Infrastructure worldwide is widespread across sites that have been identified as internationally important for biodiversity, and its prevalence is set to increase, according to a new study. The researchers found at least 80% of the sites relevant to biodiversity have infrastructure, such as roads, mines, and fossil fuel-related constructs.
This is the first-time researchers have looked at the presence of infrastructure in the so-called Key Biodiversity Areas, or KBAs. This is a global network of sites recognized internationally for being highly important for species and their habitats. Infrastructure has previously been identified as one of the greatest drivers of threats to biodiversity.
“This study illustrates the crucial importance of ensuring smart infrastructure development that provides social and economic value for all, whilst ensuring positive outcomes for nature. Making this happen will be the challenge of our time,” Wendy Elliott, Deputy Leader for Wildlife at WWF and a study authors, said in a statement.
Infrastructure and biodiversity
The world faces a biodiversity crisis, and the impact of infrastructure development on biodiversity has been widely highlighted as a critical driver. Residential and commercial development, transport, energy production, mining and dams are identified as threats to almost half of the threatened species on the IUCN Red List, the researchers said.
Infrastructure causes conversion and fragmentation of habitats as well as pollution, disturbance, and direct mortality through collisions with vehicles and structures. And it can have impacts beyond the infrastructure site. It can also increase accessibility, which then leads to further development, clearance for agriculture and expansion of invasive species.
In their study, the researchers looked at 15,150 KBAs on land and found that 80% had infrastructure. There were multiple combinations of infrastructure types, with the most common being roads (75%), power lines (37%) and urban areas (37%). They also found that future planned infrastructure could have a further impact on the KBAs.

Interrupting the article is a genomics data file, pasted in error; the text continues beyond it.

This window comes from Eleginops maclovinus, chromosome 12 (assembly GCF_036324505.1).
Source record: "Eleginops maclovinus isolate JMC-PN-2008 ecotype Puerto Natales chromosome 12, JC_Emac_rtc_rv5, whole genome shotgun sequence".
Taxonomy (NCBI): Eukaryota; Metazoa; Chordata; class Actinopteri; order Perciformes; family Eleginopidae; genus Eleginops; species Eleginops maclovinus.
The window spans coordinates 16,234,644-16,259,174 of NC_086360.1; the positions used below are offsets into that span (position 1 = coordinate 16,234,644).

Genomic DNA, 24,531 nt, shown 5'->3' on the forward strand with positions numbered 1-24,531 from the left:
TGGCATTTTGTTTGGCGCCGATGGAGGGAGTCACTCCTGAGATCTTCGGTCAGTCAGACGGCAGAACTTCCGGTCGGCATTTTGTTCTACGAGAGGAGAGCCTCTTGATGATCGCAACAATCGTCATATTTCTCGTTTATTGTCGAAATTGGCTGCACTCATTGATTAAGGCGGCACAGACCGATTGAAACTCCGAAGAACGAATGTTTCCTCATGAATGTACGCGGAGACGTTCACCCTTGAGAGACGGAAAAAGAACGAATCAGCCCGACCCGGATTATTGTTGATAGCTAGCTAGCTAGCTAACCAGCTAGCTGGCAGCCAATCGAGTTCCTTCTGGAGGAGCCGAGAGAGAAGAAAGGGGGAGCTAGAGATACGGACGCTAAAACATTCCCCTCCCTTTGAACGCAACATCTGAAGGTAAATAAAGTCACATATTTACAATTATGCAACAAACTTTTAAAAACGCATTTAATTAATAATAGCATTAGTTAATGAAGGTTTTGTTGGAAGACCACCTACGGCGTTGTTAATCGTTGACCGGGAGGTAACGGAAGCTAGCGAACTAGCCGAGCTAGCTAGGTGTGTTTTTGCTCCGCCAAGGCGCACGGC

Countries in South America, Sub-Saharan, Central and Southern Africa, and parts of Southeast Asia were the ones to have the highest proportion of extractive claims (for natural resources), concessions or planned development in their KBAs. Further infrastructure is planned in all the KBAs in Bangladesh, Kuwait, the Republic of the Congo and Serbia, they found.
“Infrastructure is essential to human development but it’s about building smartly,” Ash Simkins, study lead author, said in a statement. “This means ideally avoiding or minimizing infrastructure in the most important locations for biodiversity. If the infrastructure must be there, then it should be designed to cause as little damage as possible.”
Governments and companies then need to find effective ways to reconcile infrastructure development with conservation, the researchers said. Policy can be a way to mitigate impacts, asking for strict adherence to regulations at the early stages of the project. There’s also a role for financiers, who can have more stringent safeguard requirements.
The study was published in the journal Biological Conservation.